On the Department of Homeless Services proposal to amend the Rules of the City of New York to establish an income savings program for shelter residents with earned income, to be known as “ISP” or “Income Savings Plan Program”

By Diane R. Pagen

The Department of Homeless Services Income Savings Plan program (ISP) proposal to amend Title 31 of the Rules of the City could only have been cooked up by people who are not poor and not homeless. It is a bad idea. It is not innovative. It is not evidence-based. It is discriminatory. I explain why here in this document.

The ISP will create new bureaucracy. Homeless New Yorkers do not need new bureaucracy. They need new housing, and more income support to pay for housing. Their current incomes are precarious and below the amount we know people need to remain alive—being forced to save part of an already insufficient income will only increase the precarity and anxiety they already have daily. Making New Yorkers in poverty save 30% of an already insufficient income is the same as taking food out of their mouths, warm clothing out of their closets, and opportunities out of their lives. The ISP will create a new mechanism that shelter operators will use to justify kicking single adults out of shelter. The result will be more DHS spending on enforcement bureaucracy and staff, greater financial hardship every month for New Yorkers in shelter, worse health and nutrition, and more single adults leaving shelters, not for real homes, but to sleep on the streets.

Important Points:

  • The ISP proposal does not tell us the cost of implementing and running the program. We need to know the dollar cost of the administration, new staff, and the compliance bureaucracy. We need to know what DHS is intending to spend to run this program so we can ask if this program is the best use of these public funds.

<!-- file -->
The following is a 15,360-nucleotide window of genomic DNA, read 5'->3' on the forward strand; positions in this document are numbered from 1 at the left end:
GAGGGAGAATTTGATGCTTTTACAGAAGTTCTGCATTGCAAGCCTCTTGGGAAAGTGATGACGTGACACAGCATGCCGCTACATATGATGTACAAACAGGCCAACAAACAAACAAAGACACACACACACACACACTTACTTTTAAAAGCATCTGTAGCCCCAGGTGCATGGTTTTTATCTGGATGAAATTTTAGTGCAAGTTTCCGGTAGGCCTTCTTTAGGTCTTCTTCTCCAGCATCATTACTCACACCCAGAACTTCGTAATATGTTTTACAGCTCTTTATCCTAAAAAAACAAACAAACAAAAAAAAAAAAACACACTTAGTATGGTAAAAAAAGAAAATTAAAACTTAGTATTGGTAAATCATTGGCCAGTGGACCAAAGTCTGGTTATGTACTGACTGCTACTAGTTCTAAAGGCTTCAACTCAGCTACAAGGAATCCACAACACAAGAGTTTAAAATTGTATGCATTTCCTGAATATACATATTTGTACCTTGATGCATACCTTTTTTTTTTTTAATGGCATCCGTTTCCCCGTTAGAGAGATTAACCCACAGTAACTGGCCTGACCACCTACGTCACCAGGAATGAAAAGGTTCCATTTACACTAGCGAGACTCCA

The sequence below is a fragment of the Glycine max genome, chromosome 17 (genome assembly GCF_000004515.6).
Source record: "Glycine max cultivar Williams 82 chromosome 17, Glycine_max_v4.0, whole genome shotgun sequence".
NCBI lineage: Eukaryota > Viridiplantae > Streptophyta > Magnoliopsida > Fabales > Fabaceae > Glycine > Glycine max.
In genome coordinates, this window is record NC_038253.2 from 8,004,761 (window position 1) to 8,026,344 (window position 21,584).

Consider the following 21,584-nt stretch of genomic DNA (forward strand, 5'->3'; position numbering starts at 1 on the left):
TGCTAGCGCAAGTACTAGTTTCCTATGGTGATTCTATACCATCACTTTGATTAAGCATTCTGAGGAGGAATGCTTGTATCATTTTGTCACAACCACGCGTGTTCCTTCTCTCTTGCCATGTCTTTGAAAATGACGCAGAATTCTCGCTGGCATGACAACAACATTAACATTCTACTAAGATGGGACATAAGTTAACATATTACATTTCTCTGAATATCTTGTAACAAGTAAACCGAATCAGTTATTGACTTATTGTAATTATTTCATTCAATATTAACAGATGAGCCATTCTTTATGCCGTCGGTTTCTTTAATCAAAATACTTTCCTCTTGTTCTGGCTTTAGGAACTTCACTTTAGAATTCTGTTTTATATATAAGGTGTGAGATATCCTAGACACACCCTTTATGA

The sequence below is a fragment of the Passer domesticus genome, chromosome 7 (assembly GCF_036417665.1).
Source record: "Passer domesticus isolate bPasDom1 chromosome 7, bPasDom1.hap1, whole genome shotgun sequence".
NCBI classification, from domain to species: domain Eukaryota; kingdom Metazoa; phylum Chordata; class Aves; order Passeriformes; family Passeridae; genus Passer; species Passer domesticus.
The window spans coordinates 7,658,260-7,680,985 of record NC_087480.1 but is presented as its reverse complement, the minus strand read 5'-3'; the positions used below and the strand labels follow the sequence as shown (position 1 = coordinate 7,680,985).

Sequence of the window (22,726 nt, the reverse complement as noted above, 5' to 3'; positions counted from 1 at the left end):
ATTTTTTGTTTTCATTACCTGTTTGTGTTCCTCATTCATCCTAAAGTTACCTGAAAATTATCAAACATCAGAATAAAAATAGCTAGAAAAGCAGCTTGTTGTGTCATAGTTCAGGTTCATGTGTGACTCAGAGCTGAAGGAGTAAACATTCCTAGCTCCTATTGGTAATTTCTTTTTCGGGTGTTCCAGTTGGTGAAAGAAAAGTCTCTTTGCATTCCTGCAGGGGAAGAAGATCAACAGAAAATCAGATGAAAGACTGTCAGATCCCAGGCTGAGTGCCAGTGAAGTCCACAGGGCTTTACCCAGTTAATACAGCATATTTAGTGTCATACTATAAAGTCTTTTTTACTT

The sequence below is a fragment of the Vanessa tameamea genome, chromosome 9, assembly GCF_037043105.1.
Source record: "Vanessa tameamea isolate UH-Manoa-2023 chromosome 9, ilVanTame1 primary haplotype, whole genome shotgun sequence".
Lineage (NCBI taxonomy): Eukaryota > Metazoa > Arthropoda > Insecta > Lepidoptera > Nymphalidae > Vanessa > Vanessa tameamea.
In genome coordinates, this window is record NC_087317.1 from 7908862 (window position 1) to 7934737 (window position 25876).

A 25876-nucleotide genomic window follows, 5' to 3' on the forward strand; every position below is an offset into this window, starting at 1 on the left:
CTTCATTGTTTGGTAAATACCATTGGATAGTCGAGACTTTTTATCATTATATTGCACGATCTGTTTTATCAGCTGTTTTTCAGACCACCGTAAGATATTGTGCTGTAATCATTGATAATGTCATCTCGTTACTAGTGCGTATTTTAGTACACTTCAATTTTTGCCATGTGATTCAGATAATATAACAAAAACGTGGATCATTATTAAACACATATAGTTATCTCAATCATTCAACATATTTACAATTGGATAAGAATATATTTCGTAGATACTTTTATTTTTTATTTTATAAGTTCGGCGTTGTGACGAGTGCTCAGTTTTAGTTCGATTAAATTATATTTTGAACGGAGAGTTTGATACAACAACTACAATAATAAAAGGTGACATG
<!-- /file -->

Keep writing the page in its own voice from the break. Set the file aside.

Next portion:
• The ISP as planned discriminates against people of color. We know that the median income of black New Yorkers ($57K) and Latino New Yorkers ($48K) is less than half of white New Yorkers ($124K). We can logically conclude that to apply a savings requirement that is the same for all when we know there is a racial disparity in their incomes makes the savings requirement discriminatory. It is likely that the black and Latino single adults will have a harder time saving and will end up on the street in disproportionate numbers.
  • The ISP proposal does not cite data that show the model has been successful in another large, high cost city. This is problematic for reasons too obvious to list.
  • The ISP proposal forces New Yorkers living on poverty incomes to get by on less of their income putting their health and lives at risk. People who are earning between $10 to 15 per hour, and even less than that, cannot afford sufficient food, toiletries, and clothing even when spending their full income. Single adults in shelter often have to spend more for food because they do not have kitchens to prepare meals—this means they need more money for food, not less.